So, your sunscreen's SPF label may be lying to you
If you were under the impression sunscreen companies were always honest, you’re in for a rude awakening. I’m sorry to be the bearer of this news but the amount of SPF written on your sunscreen bottles isn’t always the same amount that’s in the sunscreen itself. In fact, it could be way less than what you think you’re getting.
Consumer Reports came out with its 2018 report of the best sunscreens and, along with the rankings, revealed some pretty shocking stuff that made my naive, sun-fearing jaw literally drop.
According to CBS News, in lab tests of 73 lotion, stick, or spray sunscreens, Consumer Reports uncovered 24 products that had less than half of their purported SPF values.
For refresher: SPF is the protective factor that shields you from UVB rays; for UVA and UVB protection, you need to look out for broad spectrum SPF. These sunscreens may still be effective but definitely not as effective as you’re being led to believe, which completely confused me because both SPF and broad spectrum designations are regulated by the FDA.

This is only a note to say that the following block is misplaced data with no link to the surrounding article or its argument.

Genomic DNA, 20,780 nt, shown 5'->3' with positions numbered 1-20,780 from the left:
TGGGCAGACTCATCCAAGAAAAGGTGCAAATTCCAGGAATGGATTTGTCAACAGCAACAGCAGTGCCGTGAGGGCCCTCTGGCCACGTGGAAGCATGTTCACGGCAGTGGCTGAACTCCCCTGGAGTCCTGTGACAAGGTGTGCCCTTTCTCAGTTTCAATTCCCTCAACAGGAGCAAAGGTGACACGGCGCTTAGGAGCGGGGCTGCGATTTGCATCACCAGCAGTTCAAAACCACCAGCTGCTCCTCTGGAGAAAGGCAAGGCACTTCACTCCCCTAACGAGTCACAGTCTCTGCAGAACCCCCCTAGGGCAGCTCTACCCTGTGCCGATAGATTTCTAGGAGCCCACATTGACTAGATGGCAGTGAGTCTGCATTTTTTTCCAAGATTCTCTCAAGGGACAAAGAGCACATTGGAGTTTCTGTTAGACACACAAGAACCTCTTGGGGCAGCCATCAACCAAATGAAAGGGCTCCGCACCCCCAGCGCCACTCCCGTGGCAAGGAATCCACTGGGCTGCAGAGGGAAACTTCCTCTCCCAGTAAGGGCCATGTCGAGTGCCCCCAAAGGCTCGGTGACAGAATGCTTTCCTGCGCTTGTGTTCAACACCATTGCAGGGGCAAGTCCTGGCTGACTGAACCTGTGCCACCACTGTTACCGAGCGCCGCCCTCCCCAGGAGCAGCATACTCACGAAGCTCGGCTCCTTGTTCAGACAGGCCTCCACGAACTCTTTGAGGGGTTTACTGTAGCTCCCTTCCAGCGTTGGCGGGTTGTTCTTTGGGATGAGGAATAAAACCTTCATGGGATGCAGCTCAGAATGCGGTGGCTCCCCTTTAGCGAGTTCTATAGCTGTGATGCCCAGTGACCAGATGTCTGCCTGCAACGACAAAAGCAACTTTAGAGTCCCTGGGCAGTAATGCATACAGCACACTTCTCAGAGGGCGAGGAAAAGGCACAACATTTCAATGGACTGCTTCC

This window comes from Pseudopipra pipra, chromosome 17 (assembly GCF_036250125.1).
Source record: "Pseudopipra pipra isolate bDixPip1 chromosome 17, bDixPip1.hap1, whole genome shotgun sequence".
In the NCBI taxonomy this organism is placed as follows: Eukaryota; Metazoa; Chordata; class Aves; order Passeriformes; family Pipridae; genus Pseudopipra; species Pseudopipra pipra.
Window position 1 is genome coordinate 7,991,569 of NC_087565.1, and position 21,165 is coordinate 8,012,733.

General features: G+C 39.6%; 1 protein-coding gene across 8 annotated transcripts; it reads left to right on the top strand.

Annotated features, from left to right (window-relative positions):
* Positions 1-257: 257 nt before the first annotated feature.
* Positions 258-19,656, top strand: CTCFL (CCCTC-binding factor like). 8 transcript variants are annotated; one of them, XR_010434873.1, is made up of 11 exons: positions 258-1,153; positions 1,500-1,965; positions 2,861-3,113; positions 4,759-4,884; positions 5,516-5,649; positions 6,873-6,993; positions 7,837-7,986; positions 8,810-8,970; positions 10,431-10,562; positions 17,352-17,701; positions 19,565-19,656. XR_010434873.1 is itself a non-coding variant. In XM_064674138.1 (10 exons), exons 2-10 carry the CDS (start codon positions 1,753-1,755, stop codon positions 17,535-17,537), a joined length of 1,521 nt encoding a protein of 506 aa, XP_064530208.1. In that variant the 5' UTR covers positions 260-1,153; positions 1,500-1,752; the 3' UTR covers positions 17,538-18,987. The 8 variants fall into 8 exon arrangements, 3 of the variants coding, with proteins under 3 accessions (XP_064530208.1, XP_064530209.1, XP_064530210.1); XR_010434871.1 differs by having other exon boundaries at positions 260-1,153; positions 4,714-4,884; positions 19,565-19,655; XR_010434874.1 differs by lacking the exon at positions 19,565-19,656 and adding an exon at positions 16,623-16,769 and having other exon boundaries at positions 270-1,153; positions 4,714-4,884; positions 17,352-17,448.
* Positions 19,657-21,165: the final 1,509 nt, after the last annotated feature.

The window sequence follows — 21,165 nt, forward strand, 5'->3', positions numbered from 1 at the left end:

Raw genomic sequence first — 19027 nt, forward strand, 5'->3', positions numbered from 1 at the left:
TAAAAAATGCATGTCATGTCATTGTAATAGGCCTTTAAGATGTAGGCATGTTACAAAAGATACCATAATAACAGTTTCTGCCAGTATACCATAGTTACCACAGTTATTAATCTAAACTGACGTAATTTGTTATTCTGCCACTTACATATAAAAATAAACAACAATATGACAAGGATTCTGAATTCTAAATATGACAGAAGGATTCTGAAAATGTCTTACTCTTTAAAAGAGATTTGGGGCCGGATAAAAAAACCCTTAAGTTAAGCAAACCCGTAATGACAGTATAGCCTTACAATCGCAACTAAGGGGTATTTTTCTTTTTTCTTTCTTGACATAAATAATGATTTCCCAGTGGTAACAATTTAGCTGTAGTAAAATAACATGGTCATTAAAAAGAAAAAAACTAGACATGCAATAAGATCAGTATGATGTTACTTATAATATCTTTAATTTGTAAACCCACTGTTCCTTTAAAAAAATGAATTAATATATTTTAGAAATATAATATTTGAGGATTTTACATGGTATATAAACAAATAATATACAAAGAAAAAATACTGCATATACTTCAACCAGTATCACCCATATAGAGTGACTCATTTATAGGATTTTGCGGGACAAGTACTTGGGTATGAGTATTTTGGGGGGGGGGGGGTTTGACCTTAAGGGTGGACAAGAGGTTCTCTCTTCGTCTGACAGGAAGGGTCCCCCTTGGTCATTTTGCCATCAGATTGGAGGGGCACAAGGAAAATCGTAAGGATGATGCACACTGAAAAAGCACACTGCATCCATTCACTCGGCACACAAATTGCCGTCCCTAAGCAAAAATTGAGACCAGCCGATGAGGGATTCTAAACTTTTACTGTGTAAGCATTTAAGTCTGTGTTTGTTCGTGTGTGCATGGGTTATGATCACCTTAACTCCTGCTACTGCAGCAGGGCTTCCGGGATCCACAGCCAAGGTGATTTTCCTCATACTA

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I spoke to FDA representative Sandy Walsh, who explained that manufacturers themselves are responsible for meeting the regulations set forth by the FDA with their own testing and submission of results; testing is not typically conducted by the agency itself. The FDA can inspect manufacturers, though, and if sunscreen brands are discovered not to be meeting the regulations, they’re then subject to FDA action.
Sunscreen manufacturers get around some other FDA rules with calculated marketing language, like using the word “sport” to imply more durability because “sweatproof” and “waterproof” claims are banned. In addition to “sport,” there are no official guidelines for what “dermatologist recommended,” “hypoallergenic,” “clinically proven,” “natural,” and “mineral” mean on cosmetics labels.
Consumer Reports found the best sunscreens, both in presenting the most accurate SPF information and in effectiveness, are:
- La Roche-Posay Anthelios 60 Melt-In Sunscreen Milk ($19.99, dermstore.com)
- Equate (Walmart) Sport Lotion SPF 50 ($4.98; walmart.com)
- BullFrog Land Sport Quik Gel SPF 50 ($8.49; walmart.com)
- Coppertone WaterBabies SPF 50 Lotion ($6.38; walmart.com)
For more on skincare practices and label terms to be skeptical of on cosmetics, visit The American Academy of Dermatology.